The lower end 101 of the spacer mandrel 84 is connected to an upper end 103 of the spline mandrel 86 (FIGS. 14A-14C). The spline mandrel 86 is provided with an internal bore 104 extending from the upper end 103 to the lower end 107 thereof. The external surface of the spline mandrel 86 is provided with a plurality of splines or teeth 105 extending longitudinally along the external surface thereof. The splines 105 are sized and shaped to mate with the splines 48 of the spline housing 28 when the subassembly 11 is in the drilling position and thereby transmit rotational torque applied to the mandrel assembly 22 to the housing assembly 20. When the subassembly 11 is moved to the released position, the spline mandrel 86 is in a non-engaging position relative to the spline housing as shown in FIGS. 2A-2B. As such, the mandrel assembly 22 is capable of being rotated relative to the housing assembly 20. If the housing assembly 20 is stuck, that portion of the drill string 12 extending above the housing assembly 20 may be rotated and hereby prevent additional portions of the drill string 12 from becoming stuck. To further facilitate rotation of the mandrel assembly 22 relative to the housing assembly 20, the housing assembly 20 may be provided with load bearings (not shown) at the upper and lower ends of the leaf barrel 32 to centralize rotation of the mandrel assembly 22 and reduce friction.

The ends 120 of the splines 105 are beveled to facilitate engagement with the spline housing 28 when the mandrel assembly 22 is moved from the released position to the drilling position. The beveled ends of the splines 105 additionally prevent damage to the splines 105 upon the mandrel assembly 22 being released from the drilling position. That is, upon the release of the mandrel assembly 22 from the drilling position as a result of a pulling force being applied sufficient to overcome the tripping force of the trip ring 81, the mandrel assembly 22 travels upwardly until the upper end 103 of the spline mandrel 86 impacts the wear ring 49 thereby producing a hammer type action within the subassembly 11 that may loosen or free the stuck drill string. The beveled ends 120 of the splines 105 also prevent damage to the splines 104 when the mandrel assembly 22 is moved to the drilling position. Upon initial engagement of the spline mandrel 86 with the spline housing 28, the drill string 12 may be lowered to cause the lower end of the spline mandrel 86 to impact the adjacent wear ring 49 and produce a downward hammer type action that may loosen or free the stuck drill string.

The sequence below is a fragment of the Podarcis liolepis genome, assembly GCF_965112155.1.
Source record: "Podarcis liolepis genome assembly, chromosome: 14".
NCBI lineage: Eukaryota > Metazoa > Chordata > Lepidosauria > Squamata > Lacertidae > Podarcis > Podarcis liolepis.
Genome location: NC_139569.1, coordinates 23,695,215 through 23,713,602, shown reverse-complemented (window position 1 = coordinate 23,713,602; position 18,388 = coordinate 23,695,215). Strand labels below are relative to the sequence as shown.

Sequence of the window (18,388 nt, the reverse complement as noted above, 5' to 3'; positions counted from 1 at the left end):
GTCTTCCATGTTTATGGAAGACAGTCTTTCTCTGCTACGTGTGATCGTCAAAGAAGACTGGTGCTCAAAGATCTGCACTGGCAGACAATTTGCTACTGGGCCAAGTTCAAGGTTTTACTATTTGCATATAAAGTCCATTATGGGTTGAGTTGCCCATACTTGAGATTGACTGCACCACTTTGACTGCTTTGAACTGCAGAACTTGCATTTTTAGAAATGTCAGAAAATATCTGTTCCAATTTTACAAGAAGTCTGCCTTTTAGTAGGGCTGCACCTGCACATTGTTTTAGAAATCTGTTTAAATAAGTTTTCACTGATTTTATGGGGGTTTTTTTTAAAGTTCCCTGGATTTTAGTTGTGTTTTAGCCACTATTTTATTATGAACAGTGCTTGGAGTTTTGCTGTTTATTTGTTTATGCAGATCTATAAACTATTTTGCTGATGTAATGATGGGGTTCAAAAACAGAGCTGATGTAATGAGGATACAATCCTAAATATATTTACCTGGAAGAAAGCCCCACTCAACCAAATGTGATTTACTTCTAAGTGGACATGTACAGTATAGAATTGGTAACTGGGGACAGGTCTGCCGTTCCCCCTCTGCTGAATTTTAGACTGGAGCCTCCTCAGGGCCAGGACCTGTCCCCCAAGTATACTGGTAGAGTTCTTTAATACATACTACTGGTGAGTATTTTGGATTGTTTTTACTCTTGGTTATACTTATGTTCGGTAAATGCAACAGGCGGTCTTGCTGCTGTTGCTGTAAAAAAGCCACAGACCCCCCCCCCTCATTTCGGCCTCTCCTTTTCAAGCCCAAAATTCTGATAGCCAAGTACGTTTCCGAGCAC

To further prevent damage to the spline mandrel 86, the wear rings 49 are preferably fabricated of a material that is softer than the material from which the spline mandrel 86 is fabricated. Consequently, only the wear rings 49 need be replaced after each use of the subassembly 11, rather than the spline mandrel 86.

The lower end 107 of the spline mandrel 86 is connected to an upper end 122 of the stinger 88. The stinger 88 (FIGS. 15A and 15B) is an elongated pipe with an internal bore 106 extending from the upper end 122 to the lower end 124 thereof. The upper end 122 of the stinger 88 is provided with an annular groove 108 for receiving an O-ring so as to form a fluid tight seal between the upper end of the stinger 88 and the lower end of the spline mandrel 86. The lower end of the stinger is provided with a pair of annular grooves 110 for receiving seal members 111 (FIGS. 1 and 2) which are preferably pressure activated and which are capable of rotational sealing. The stinger 88 has a length such that the lower end 124 of the stinger 88 is positioned in the annular recess 40 of the bit crossover 24 when the subassembly 11 is in the drilling position. With the lower end of the stinger 88 positioned in the annular recess 40 of the bit crossover 24, the seal members 111 form a fluid tight seal between the stinger 88 and the bit crossover 24 thereby providing a fluid conduit extending through the mandrel assembly 22 and through the bit crossover 24 to permit circulation to the drill bit 18.